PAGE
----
Chillier weather is good for my plan to make air-dried ham (my tunnel-boned leg of one of our Berkshire pigs is still salting in readiness) but is giving me a slightly panicky feeling about the fruits of our hedgerows. My head has been full of thoughts of rosehip jelly, pickled elderberries, elderberry wine and blackberry jam for a while but as usual I don’t seem to have found the time to make all the things I hoped for. And as I look out at another foggy day with all colours muted, I’m all too aware that the rich fruits I have so many plans for won’t be around for long.
At least there are still daily raspberries that can be picked from the garden without venturing too far in the fog. Definitely recommend Autumn fruiting raspberries for any of you who don’t already grow them: hassle-free, they don’t even need netting from the birds and are productive into November usually. I have them growing in what looks like quite a messy hedge at the moment, although variegated lemon balm nestles amongst them and in the summer hollyhocks flower behind the raspberries. Little packets of our raspberries are already in the freezer along with blackberries for the winter days when there’s a dearth of home-grown fruit and am already thinking of melting a little white chocolate with cream to pour over the frozen berries Nigella style.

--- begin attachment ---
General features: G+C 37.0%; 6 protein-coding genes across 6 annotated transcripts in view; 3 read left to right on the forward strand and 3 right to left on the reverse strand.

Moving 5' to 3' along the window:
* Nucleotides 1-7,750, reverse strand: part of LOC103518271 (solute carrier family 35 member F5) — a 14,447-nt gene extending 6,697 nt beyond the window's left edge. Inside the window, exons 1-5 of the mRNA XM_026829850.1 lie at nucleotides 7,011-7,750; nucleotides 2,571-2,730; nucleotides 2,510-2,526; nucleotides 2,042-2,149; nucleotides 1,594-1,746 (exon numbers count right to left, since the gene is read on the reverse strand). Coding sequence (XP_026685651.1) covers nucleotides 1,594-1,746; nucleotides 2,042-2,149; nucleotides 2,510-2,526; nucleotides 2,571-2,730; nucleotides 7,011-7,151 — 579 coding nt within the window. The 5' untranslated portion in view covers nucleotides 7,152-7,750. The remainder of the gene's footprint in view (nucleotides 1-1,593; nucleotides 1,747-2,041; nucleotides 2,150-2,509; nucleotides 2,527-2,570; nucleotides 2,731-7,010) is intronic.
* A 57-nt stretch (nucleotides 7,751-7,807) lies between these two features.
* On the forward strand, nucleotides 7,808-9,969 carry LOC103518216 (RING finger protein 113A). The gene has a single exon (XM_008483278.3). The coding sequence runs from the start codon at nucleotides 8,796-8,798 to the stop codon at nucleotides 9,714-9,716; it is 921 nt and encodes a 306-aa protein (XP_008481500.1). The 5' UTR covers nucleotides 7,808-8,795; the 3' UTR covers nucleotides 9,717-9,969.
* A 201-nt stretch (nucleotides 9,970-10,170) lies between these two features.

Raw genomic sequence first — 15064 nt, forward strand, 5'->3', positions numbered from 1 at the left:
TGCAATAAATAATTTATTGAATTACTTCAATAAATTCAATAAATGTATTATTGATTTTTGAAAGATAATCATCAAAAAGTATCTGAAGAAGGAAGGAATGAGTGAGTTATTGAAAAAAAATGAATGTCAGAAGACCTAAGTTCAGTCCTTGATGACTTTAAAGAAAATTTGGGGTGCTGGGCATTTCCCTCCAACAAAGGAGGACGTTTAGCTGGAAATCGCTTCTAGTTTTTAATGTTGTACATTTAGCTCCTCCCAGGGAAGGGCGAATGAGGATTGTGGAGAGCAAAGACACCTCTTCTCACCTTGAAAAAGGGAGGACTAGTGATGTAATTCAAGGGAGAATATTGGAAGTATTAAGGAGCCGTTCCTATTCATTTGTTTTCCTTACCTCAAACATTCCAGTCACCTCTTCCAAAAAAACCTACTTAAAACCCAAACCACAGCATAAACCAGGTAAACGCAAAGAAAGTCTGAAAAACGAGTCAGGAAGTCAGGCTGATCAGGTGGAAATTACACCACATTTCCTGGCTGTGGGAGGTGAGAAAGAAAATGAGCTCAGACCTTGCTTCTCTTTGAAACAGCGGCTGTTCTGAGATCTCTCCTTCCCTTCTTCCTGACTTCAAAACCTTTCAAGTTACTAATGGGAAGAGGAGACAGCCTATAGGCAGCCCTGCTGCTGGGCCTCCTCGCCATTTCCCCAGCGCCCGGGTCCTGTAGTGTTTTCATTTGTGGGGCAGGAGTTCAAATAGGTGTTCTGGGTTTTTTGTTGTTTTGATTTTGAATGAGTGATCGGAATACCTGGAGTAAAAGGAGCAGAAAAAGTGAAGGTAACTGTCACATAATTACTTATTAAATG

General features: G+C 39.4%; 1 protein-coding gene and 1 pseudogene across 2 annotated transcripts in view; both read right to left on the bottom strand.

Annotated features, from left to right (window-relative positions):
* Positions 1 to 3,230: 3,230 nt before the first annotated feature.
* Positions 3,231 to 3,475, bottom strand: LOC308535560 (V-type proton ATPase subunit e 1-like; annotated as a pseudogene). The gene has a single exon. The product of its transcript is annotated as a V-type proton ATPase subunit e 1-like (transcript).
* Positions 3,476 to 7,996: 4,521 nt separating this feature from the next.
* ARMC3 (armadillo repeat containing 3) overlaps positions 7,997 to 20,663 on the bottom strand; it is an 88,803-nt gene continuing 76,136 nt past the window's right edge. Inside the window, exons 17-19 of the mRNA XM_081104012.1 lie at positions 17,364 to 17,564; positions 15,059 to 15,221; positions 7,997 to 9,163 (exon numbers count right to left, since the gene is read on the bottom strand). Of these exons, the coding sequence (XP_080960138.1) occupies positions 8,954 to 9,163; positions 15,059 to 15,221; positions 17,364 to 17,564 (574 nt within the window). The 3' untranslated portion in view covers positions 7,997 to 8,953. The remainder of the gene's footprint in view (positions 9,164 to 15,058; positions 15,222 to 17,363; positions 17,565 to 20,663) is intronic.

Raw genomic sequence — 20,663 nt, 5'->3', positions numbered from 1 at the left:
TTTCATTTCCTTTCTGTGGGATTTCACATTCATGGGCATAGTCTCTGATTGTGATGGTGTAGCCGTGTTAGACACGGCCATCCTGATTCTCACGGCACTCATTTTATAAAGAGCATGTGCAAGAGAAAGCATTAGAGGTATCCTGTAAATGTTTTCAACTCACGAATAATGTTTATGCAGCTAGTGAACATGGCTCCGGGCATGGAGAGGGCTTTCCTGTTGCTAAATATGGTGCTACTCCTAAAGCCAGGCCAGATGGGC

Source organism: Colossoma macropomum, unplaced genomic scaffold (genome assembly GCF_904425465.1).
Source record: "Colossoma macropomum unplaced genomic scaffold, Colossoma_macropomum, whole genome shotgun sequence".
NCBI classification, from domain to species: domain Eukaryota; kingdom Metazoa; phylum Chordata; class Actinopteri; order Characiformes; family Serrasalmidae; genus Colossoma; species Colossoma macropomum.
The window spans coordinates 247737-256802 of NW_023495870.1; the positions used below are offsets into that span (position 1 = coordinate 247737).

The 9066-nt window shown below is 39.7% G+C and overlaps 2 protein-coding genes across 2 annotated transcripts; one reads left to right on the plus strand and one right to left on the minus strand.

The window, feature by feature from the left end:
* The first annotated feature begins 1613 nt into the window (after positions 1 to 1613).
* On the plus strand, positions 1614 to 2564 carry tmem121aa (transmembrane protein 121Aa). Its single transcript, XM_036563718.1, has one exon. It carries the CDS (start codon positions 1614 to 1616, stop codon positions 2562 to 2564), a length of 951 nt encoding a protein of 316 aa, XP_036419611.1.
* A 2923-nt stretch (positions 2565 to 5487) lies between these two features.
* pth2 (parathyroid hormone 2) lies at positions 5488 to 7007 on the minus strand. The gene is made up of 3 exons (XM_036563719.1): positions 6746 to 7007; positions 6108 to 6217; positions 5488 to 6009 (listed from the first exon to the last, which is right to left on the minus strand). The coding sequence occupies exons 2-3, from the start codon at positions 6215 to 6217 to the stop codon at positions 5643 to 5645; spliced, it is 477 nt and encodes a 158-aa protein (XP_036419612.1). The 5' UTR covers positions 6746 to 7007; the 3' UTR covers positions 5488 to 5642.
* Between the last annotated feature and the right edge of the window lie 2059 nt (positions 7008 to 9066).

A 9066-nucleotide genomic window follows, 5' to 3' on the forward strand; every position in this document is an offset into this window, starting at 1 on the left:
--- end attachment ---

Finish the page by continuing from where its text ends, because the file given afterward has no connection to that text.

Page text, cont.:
In the meantime, I felt a need to walk across the fields to gather the last of the elderberries. I aimed for the spot where we heaped bags full of fragrant elderflowers for cordial on a warm summer evening. It turned out to be one of those days when looking out of the window the monotone colours of the foggy fields don’t tempt, yet once outside you notice tumbles of turmeric and russet Autumn leaves.
Back home I made Elderberry pickle and its rich purple colour made me feel more Autumnal still. I’m imagining it will go well with local cheese or venison but would love to hear of any other ideas. This is the recipe I used:
675g elderberries (weighed off stems)
50g light, soft brown sugar
12g ground ginger
few grinds of black pepper
pinch ground cloves
1 medium onion, finely chopped
240ml cider vinegar
1 teaspoon salt
pinch ground mace
Wash elderberries well and drain. Sieve the berries, pushing out all the juice with back of a wooden spoon to make a thin puree. Put into a pan with all the other ingredients, bring to boil and simmer, stirring well for 20 minutes. Put into small, sterilized jars (I normally use them straight from the dishwasher for ease). Ready to eat after 4 weeks.